Vardzia really had been spectacular and I wondered what would come next as I made my way back up the valley. I didn’t have to wait long; as I turned onto the main Tbilisi road heading for Borjomi I was hailed over by a couple of rough looking characters having a picnic behind their car. I’ve now been on the road long enough to know that I mustn’t judge people, as in my experience almost everyone I’m meeting want to show me the kind side of human nature. Here was a prime example.
I stopped the bike and wandered over, to be greeted by very poor English, but greeted I was and asked to join them for a meal. They were both from Azerbaijan and had come for a look around Georgia during their holidays. They really were amazing and I told them that I would be visiting their home country in only a few weeks time, to which they assured me I would be made welcome wherever I traveled, the Azerbaijan people would show me true hospitality. I never doubted it as I tucked into bread, salami, biscuits and fruit juice. Once more the phrase which has now become synonymous with my trip came to mind: “the kindness of strangers.”
Fully fed and watered I climbed back on the bike and said farewell, then made my way up the long climb in high spirits. Along the way I saw numerous horse and carts carrying all manner of cargo and without exception they all shouted and waved at me.
My hope was to reach Lake Paravani and wild camp on the shore, but a strong headwind somewhat slowed my progress as I turned north. The sun was really hot too and by late afternoon I was shattered and settled for camping on the shores of the nearer Saghamo Lake after a pretty decent day of riding. Although it was very picturesque it was unfortunately too dirty to swim in, so I boiled enough water with my pasta to have a ‘flannel’ wash.
Next morning I made a reasonably early start and was surprised to meet up with the young German cyclist I’d seen on his way to visit Vardzia. His name was Niklas, he’d ridden from Germany through Eastern Europe and infuriatingly had had no problem getting his Iranian visa – I wasn’t jealous (much).
It was a pretty tough and a full day of riding, mostly into a headwind with far too many hills! We were looking for a decent camping spot and on almost exactly the 100km mark (for me – Niklas had ridden 22km more) we decided to explore a track leading down to the river in the valley. It was a good move, as we found a nice flat and quiet place to pitch our tents close to the gently flowing river.
After a good nights undisturbed sleep and a decent breakfast, we headed back into the wind and Tbilisi, a mere 70km away. Despite the wind, hills and horrendous driving from idiotic Georgian drivers, we made good progress and reached the city outskirts by 11:30 a.m.
The ride into the city was particularly difficult and scary, I know I keep harping on about it but Georgian drivers seem to remove their brains when entering a car and a few times both myself and Niklas had very near misses. If you indicate to pull out you are just ignored and if you have right of way at a junction you’ll get hit if you don’t give way – it’s a total nightmare and we were both happy once we got off the main roads. Now all we had to do was find the hostel.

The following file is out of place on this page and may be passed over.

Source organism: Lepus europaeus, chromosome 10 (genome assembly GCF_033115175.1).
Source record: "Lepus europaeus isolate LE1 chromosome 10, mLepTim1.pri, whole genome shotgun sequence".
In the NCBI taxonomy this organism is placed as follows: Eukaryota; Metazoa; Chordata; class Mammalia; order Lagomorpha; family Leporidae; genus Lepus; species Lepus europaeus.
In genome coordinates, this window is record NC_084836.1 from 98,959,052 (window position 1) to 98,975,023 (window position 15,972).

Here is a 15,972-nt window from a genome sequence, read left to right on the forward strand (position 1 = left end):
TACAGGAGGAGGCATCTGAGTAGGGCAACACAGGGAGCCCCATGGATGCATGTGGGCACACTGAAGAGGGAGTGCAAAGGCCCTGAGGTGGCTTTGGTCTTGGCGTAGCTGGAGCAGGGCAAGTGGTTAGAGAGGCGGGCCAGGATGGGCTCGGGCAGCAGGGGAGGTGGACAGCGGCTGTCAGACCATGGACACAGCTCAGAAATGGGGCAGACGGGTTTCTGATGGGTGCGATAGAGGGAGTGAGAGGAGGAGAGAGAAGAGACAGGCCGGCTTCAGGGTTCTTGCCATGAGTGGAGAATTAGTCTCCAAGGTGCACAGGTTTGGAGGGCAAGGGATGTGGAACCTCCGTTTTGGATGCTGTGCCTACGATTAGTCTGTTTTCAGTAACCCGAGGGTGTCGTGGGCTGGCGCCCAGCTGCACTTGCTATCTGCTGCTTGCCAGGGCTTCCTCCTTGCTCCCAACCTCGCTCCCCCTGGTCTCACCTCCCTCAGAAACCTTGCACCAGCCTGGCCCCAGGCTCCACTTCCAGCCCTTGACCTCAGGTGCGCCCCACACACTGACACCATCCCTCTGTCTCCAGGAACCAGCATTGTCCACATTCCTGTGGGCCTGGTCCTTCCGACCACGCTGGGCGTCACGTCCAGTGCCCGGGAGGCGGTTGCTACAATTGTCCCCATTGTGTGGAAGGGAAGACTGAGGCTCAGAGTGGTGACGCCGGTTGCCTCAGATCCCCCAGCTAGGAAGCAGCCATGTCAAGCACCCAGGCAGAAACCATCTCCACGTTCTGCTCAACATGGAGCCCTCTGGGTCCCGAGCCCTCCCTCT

After a bit of wandering around, we finally located the Why Not? hostel and quickly got settled in. As it was Sunday night it was just a case of getting a shower, organising something to eat, doing my washing and then crashing out. Done with ease!
The hostel is the largest I’ve stayed in so far, but still manages to keep a ‘homely’ feel to it. I was concerned about actually getting any sleep in the cheapest dorm which has 20 beds, because I’m such a light sleeper, but it hasn’t been too bad. The 4 staff who work here are amazingly helpful and friendly and I can’t thank Daniel and Nina at the D’ Vine hostel enough for recommending this place. Oh, breakfast (which is the best I’ve had) is included and the washing machine is free to use.
Next morning my first task was to find a photocopy shop for my passport and then go round to the Kazakhstan embassy and ask for a visa. I expected there to be a long queue and was pleasantly surprised when I was the only one waiting. It wasn’t long before I was ushered inside by a nice English speaking lady who said she would translate between myself and the consul, who was also very friendly. Forms were filled out (with the translators help) and payment of $60 made, but I’d have to wait until Friday to collect the visa. I was asked to call Friday morning to make sure it was ready and then pick it up between 3 – 5 p.m.
Tbilisi is a pretty large city so I chose to walk around a little and use the bike too. I’ll be returning in a couple of weeks, so will probably do a more thorough job with the photo’s, but here’s a few anyway.
By far the most impressive statue (IMHO) is this one below which is almost impossible to photograph well due to it’s location – surrounded by high trees with no clear view from above. The text was in Russian and despite my best Google efforts I’m unable to name the statue:
I’ll end this blog post with good news, I’m now in possession of my Kazakhstan visa, so the trip is still on course, despite being unable to enter Iran. Next stop is a visit to Armenia before heading to Azerbaijan.